EDITOR’S COLUMN: I feel failed by the US government

Hosting videos about any topic under the sun, from books to baking, news to nature or whatever your heart desires, a single tap can transport you into a world of creativity and entertainment. Yet, despite its allure, TikTok faced challenge in Congress last week due to security concerns held by the US government.

While this was happening, nearly 600,000 Americans were experiencing homelessness, according to the New York Times, roughly 10% of Americans were facing food insecurity, according to the US Department of Agriculture and over 40 million people are being crippled by an average of nearly $40,000 in student loan debt, according to the Education Data Initiative. I could go on and on about climate change, all of the inequity that women, minorities and the LGBTQ+ constantly face or the fact that healthcare costs are out of control, but I believe my point is clear.

I gather that change in any of these areas won’t happen overnight. Still, it’s disheartening to instead watch five hours of Congresspeople asking questions that don’t make sense about an issue they can’t seem to articulate. Women have lost federal protection for abortion care, yet Congress is spending its time debating security concerns they didn’t have until two years after TikTok was purchased by ByteDance.

Trans people are under attack nationwide, but the concern of Congress lies in whether or not TikTok measures the dilation of users’ pupils. It just stings to know what’s wrong in this country and to watch our elected governing body spending its time meandering around an issue that was solved nearly a year ago when ByteDance transferred US user data to Oracle servers inside the US with backups in Singapore.

Make no mistake. I’m not suggesting we shouldn’t be doing something about the effects social media has on us, or the companies potentially misusing our data or even ensuring young children stay off the apps. I suggest that the government use its time wisely and examine social media as a whole, as it’s clear to me this has strayed past concerns of US user data being safe, accessible by foreign governments or stored offshore.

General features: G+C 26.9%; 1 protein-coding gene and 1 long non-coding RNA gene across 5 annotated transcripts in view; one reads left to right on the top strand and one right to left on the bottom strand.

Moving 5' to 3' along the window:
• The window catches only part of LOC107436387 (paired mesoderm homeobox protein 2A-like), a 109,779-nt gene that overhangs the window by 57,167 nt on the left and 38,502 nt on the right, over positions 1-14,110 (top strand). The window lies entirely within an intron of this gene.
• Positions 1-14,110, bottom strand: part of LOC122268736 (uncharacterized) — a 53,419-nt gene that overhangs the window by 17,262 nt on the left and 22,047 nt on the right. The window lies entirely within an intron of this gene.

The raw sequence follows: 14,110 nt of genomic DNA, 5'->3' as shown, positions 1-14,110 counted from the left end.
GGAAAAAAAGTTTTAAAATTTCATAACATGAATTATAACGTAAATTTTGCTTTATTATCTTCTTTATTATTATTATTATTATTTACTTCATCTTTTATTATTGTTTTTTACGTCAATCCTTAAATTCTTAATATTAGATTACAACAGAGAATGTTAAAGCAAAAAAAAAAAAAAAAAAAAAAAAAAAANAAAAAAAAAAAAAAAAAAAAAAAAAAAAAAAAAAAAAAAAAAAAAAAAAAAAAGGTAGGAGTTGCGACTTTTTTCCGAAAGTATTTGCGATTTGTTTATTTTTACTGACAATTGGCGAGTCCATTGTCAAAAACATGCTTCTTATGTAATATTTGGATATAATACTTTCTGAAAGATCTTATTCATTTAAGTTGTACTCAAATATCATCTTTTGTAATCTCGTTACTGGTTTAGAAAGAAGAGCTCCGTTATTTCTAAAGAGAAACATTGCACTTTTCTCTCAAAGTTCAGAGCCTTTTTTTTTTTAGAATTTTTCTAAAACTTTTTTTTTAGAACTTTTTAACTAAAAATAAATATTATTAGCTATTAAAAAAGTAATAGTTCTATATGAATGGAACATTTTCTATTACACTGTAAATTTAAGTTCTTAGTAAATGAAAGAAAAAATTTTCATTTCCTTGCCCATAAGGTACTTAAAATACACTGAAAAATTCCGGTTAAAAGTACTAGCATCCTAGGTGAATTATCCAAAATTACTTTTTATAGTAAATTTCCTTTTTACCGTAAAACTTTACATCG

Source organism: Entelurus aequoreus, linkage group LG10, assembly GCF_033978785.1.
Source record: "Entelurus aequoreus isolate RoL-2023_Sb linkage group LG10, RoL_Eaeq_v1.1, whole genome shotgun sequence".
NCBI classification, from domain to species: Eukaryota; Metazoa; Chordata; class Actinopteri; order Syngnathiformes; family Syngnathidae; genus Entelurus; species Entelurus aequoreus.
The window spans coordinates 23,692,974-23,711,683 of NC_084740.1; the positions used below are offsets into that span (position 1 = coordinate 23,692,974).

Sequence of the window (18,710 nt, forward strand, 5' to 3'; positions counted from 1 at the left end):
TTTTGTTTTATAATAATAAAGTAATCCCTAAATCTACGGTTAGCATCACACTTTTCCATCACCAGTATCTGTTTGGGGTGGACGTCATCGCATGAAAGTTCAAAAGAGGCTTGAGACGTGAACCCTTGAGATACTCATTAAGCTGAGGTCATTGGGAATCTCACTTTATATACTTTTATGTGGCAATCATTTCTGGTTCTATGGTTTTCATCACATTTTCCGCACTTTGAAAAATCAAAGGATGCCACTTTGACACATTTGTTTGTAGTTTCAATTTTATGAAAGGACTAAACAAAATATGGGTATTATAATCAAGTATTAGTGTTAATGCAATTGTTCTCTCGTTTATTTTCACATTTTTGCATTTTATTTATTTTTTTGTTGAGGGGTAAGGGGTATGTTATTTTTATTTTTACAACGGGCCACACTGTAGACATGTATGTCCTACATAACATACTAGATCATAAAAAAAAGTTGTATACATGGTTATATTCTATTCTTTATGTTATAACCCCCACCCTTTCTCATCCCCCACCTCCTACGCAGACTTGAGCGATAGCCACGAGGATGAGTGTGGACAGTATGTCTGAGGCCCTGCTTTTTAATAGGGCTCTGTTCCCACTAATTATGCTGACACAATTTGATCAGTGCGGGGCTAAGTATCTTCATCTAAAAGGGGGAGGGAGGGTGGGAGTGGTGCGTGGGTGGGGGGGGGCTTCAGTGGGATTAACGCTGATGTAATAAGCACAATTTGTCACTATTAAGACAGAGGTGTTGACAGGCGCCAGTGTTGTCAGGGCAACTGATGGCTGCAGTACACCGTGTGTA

I’m frustrated that I feel I can’t trust my government to act in my best interest. I’m frustrated that issues that should be nonpartisan have become so polarizing they just fall by the wayside due to gridlock and that they’re spending their time in a way that, to me as a constituent, looks incredibly wasteful. But what frustrates me most is that we even need to be having these conversations in 2023.

This is a reminder I hope you’ll heed: your elected officials work for you. Their job is to best represent the beliefs of those who elected them, and if you’re ever unhappy with what they’re doing or they’re not keeping their word, you have the right to let them know how you feel about it. This week I felt inclined to share my feelings.

If you ever want to get in touch with the people that represent you, it’s as easy as going to house.gov or senate.gov and entering your zip code or state at the top. This will show you your representatives and their contact info. Give them a call or send them an email and let them know how you feel. They quite literally employ people just to communicate with you. Take advantage of it. Democracy doesn’t have to stop at the ballot box, folks.